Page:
Delivery of the total inventory of MSFVs to ANASOC is due to run through to 2024, a company spokesperson for Textron confirmed to AMR. The 4×4 Commando Select has a top speed of 62mph (100km/h) at maximum ranges out to 400 miles (644km), it was added.

Similar CONOPs are being explored in Indonesia with Thales and PT Pindad’s design of the Sanca MRAP. As defence sources explained to AMR, a total of 30 vehicles could eventually support the Indonesian Armed Forces’ (TNI) army special operations command, KOPASSUS.

Thales and PT Pindad first unveiled a technology demonstrator of the 4×4 Sanca at the Indo-Defence Exhibition in Jakarta in 2016. However, as AMR went to press, no contract award had yet been announced by the TNI for the Sanca which is based on the design of the Thales Australia Bushmaster MRAP (already in service with NATO and Non NATO Entity SOF customers in Europe and Asia Pacific).

Similarly, SOF components from Japan’s Ground Self Defence Force (JGSDF) are already benefiting from the procurement of Thales Australia’s 4×4 Bushmaster MRAP following multiple contract awards over the course of 2018.

According to Japan’s 2017 Defence Plan, JGSDF must be capable of countering attacks by enemy guerrilla forces as well as SOF units, with Bushmaster vehicles providing a protected mobility solution for the JGSDF’s Special Operations Group (SOG) which can be tasked with internal security missions as well as limited special operations abroad.

A Thales Bushmaster protected mobility vehicle from the 8th/12th Regiment, Royal Australian Artillery during Exercise Koolendong in 2019. Indonesia’s PT Pindad has been working with Thales on its 4×4 Sanca version which might be supplied to the TNI. (Australian DoD)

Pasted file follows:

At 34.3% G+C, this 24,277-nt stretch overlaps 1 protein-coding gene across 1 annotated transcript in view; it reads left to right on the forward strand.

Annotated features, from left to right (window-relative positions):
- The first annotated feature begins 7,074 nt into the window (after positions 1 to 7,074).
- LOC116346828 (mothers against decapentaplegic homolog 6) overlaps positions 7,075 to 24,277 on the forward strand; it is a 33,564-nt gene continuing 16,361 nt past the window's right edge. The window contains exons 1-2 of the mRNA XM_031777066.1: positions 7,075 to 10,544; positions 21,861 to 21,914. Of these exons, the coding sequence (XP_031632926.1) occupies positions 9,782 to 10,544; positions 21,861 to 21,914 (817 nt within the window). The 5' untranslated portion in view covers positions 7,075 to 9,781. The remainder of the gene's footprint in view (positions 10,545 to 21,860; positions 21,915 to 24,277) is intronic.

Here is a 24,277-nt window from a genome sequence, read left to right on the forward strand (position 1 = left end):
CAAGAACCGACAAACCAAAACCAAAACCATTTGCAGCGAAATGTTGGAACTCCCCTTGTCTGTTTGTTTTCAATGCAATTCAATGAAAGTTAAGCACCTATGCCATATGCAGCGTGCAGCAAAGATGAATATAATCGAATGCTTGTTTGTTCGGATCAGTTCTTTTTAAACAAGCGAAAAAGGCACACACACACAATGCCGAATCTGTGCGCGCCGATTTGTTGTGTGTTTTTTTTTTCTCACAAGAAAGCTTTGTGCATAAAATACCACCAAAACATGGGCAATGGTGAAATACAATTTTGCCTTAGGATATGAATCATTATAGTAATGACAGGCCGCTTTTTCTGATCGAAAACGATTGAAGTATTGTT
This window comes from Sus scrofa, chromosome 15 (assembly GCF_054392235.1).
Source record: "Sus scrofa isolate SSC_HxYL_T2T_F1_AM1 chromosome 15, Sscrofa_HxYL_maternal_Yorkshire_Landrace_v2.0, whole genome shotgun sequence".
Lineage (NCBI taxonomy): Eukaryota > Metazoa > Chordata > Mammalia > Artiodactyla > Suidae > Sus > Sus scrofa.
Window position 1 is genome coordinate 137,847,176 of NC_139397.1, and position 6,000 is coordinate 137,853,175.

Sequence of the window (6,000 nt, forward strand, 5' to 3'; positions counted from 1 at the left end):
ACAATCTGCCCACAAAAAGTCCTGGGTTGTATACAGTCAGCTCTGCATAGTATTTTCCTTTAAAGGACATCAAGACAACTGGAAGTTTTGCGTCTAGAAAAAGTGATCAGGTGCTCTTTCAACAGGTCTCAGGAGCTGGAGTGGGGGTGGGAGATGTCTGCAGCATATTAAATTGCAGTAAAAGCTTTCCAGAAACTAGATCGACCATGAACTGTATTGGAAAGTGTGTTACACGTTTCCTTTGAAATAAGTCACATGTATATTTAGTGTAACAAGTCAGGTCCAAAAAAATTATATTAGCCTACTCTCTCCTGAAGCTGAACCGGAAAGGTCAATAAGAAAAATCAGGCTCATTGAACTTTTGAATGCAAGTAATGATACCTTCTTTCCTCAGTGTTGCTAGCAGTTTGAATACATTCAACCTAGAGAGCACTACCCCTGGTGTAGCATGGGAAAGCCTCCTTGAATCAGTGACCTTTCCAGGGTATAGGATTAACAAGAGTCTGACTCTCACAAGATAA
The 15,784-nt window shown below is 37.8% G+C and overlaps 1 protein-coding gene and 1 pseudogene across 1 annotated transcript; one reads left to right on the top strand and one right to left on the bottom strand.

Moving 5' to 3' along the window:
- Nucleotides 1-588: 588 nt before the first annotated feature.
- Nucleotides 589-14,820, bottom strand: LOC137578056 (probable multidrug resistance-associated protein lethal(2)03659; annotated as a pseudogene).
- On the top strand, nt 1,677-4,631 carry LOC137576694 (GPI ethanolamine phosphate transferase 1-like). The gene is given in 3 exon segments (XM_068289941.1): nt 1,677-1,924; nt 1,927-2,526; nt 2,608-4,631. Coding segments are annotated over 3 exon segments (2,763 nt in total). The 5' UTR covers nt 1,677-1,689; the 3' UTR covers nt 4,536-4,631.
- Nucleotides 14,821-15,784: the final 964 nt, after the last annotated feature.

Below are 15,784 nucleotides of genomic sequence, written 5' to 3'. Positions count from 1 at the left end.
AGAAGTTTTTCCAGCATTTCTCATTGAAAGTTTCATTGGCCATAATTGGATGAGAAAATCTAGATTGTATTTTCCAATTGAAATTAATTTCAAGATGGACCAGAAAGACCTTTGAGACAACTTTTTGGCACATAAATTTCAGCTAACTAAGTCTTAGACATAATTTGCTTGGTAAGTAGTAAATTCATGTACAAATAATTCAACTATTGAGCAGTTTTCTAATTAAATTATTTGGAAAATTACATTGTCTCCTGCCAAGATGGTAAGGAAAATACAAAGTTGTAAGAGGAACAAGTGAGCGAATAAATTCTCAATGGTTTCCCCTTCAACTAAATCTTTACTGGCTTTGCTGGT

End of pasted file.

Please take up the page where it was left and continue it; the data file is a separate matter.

Light Mobility

Despite ongoing demand for protected mobility platforms to support fire support and insertion and extraction of small unit teams in densely populated areas of Asia-Pacific, SOF units around the region also seek lighter weight platforms to support requirements for enhanced mobility and agility across and over the battlefield.

As an example, Japanese SOF remain regular operators of Polaris MRZR-4 SOVs, which are owned and shared by US SOF components in Okinawa to support ‘fly and drive’ operations as an internally transportable vehicle in the cargo holds of CH-47 helicopters and V-22 Osprey tilt-rotors, defence sources informed AMR. 

Although not directly owned by Japan, the SOG regularly trains with US SOF partners including the US Air Force’s 320th Special Tactics Squadron at Kadena Air Base in Japan. This provides access to some unique capabilities of US SOF and provides an interoperable capability for the SOG with the Japanese government currently in the process of procuring its own inventory of V-22B Block C variants from Bell-Boeing.